Today in Islamophobia

A daily list of headlines about Islamophobia
compiled by the Bridge Initiative

Each day, the Bridge Initiative aims to bring you the news you need to know about Islamophobia. This resource will be updated every weekday at approximately 11:00 AM EST.

Today in Islamophobia Newsletter

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26 Dec 2022

Today in Islamophobia: The office of the United Nations High Commissioner for Refugees stated that “Rohingya refugees — who are fleeing ethnic cleansing and other severe state repression in their native Myanmar — have been packed aboard the unseaworthy boat for as long as a month without adequate food or water,” meanwhile in India, thousands of Christians in Chhattisgarh fled their villages due to continuous attacks by Hindu extremists, which is another example of religious intolerance in the country against Christians and Muslims, and in the United States, the Houston chapter of the Council on American-Islamic Relations is working alongside law enforcement to seek answers after a mosque was vandalized this week. Our recommended read of the day is by the BBC on how a Muslim hiking group is spending Christmas day hiking in the Peak District, an annual event which has previously been met with racist abuse. This and more below:

United Kingdom

26 Dec 2022

Racist abuse will not deter Muslim Hikers' Christmas walk Published | Recommended Read

A Muslim hiking group founder says past racist abuse will not deter a festive trek up one of the UK's most popular peaks. About 200 walkers are to tackle a 7-mile (11.3km) loop around Mam Tor in the Peak District on Christmas Day. Pictures of last year's 25 December event attracted online hate, but group founder Haroon Mota, of Coventry, remains unperturbed. "Essentially we have the whole mountain to ourselves," he said. "If it worried me we wouldn't be organising a hike on Christmas Day in the first place," he added. The walking group became the target of further racial slurs following a November appearance on BBC One's Countryfile. "That type of abuse... it's unsurprising, it's problematic and we need to address it, but it's something we're very much used to dealing with now," said Mr Mota. "We just need to carry on with what we set up for in the first place, and that's to create an inclusive place in the outdoors." read the complete article


26 Dec 2022

Indian activist Umar Khalid gets a week’s bail — and a gag order

Indian activist Umar Khalid has been released from New Delhi’s Tihar Jail for a week to attend his sister’s wedding, more than two years after he was arrested for alleged involvement in the 2020 riots in the country’s capital. Khalid was booked under the Unlawful Activities (Prevention) Act or UAPA— which human rights organisations such as Amnesty International have described as draconian — and provisions of the Indian Penal Code for allegedly being a mastermind of the February 2020 riots, which had left 53 people dead and more than 700 injured. The violence had erupted during nationwide protests against the Citizenship (Amendment) Act (CAA) and National Register of Citizens (NRC), initiatives of the Indian government under Prime Minister Narendra Modi that critics said discriminated against Muslims. Khalid’s case contrasts sharply with the manner in which the Indian justice system has dealt with allegations of hate speech by members of the far-right aligned with the ruling Bharatiya Janata Party, activists said. Kavita Krishnan, a feminist activist based in New Delhi, told Al Jazeera that “the Indian government uses tough laws to discriminate between accused people”. She cited the example of Yati Narsinghanand, a far-right priest who has openly called for genocide against Muslims, yet secured bail after his arrest has been out of jail for months, even as he stands accused of hate speech. “Yati Narsinghanad, who called for Muslim genocide, is charged under a law that is not meant for serious crimes,” Krishnan said. It is easier for him to get bail. But if you charge someone under UAPA or law of that kind the bail is extremely difficult to get.” read the complete article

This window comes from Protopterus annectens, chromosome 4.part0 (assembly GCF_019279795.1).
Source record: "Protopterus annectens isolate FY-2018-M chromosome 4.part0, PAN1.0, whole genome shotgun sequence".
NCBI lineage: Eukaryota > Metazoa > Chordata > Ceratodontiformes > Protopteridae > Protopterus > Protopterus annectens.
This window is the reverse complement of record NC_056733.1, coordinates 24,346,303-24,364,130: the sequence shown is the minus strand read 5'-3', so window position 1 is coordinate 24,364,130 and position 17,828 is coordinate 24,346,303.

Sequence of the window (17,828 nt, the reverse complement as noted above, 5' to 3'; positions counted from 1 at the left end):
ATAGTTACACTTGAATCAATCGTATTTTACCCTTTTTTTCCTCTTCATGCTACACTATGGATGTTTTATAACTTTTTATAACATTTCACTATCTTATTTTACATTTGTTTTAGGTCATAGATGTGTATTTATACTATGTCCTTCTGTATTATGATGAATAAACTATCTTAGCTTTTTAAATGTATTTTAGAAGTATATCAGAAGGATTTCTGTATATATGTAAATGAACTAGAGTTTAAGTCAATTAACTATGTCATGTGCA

26 Dec 2022


This week, thousands of Christians in the Indian state of Chhattisgarh fled their villages as a result of continuous attacks by Hindu extremists. The victims have accused people belonging to the Hindu-right wing - specifically those affiliated with Rashtriya Swayamsevak Sangh (RSS), the ideological parent of the ruling BJP - of targeting their community. The incident, however, is not an isolated event in the context of the current Indian political environment. In the last few years, the country has witnessed increased religious intolerance, especially towards minorities. Incidents of violence and hate crimes have risen and the state on its part is accused of blatantly perpetrating and facilitating such incidents in pursuit of fanning majoritarian and anti-minority sentiments. Critics of the government accuse the ruling Hindu-nationalist BJP of aiming to convert the country into a Hindu state as many of its leaders have been actively engaging in the anti-minority rhetoric, particularly against Muslims and Christians. This year particularly saw numerous blatant attacks on minorities by the governments at the state and central levels. In the aftermath of communal clashes between Muslims and Hindus in different regions, which were allegedly started by right-wing Hindus, authorities razed houses of Muslims in these areas. In the same vein, in the southern state of Karnataka, Muslim girls wearing hijabs were prohibited from entering educational institutes. Ruled by the BJP, the state government fully backed the move which was an attack on the freedom of religion and the choice of hundreds of Muslim girls. Anti-terror laws have also been used to target journalists and activists critical of the government, particularly those belonging to minority communities. Prominent fact-checker Muhammad Zubair, who is a leading voice against the ruling party, remained in jail for several months for his public criticisms. read the complete article